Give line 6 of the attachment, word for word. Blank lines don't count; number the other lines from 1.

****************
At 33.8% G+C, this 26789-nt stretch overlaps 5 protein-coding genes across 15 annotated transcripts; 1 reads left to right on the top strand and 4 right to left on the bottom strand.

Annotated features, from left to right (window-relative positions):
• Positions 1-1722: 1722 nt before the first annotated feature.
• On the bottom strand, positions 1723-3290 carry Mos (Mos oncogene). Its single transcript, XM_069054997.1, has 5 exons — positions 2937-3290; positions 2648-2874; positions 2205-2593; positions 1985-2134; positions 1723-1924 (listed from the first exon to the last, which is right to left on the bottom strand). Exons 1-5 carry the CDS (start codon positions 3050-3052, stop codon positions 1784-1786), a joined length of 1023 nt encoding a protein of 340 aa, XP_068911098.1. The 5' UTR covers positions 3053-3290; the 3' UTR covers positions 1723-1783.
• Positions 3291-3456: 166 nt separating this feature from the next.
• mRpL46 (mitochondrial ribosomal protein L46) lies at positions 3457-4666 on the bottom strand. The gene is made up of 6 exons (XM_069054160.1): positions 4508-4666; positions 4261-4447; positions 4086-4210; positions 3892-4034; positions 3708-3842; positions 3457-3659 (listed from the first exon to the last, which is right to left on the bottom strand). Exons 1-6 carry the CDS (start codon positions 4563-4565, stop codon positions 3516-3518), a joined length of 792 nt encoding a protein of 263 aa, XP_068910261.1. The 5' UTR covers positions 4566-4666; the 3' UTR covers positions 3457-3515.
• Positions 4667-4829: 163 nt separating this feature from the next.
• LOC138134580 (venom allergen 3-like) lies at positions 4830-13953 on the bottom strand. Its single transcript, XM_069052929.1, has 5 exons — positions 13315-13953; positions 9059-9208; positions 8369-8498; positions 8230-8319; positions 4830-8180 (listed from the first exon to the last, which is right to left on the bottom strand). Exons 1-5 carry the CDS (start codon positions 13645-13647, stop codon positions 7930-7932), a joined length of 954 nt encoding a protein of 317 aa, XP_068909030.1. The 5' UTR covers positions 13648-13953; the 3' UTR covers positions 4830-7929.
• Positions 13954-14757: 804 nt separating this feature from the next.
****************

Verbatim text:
• mRpL46 (mitochondrial ribosomal protein L46) lies at positions 3457-4666 on the bottom strand. The gene is made up of 6 exons (XM_069054160.1): positions 4508-4666; positions 4261-4447; positions 4086-4210; positions 3892-4034; positions 3708-3842; positions 3457-3659 (listed from the first exon to the last, which is right to left on the bottom strand). Exons 1-6 carry the CDS (start codon positions 4563-4565, stop codon positions 3516-3518), a joined length of 792 nt encoding a protein of 263 aa, XP_068910261.1. The 5' UTR covers positions 4566-4666; the 3' UTR covers positions 3457-3515.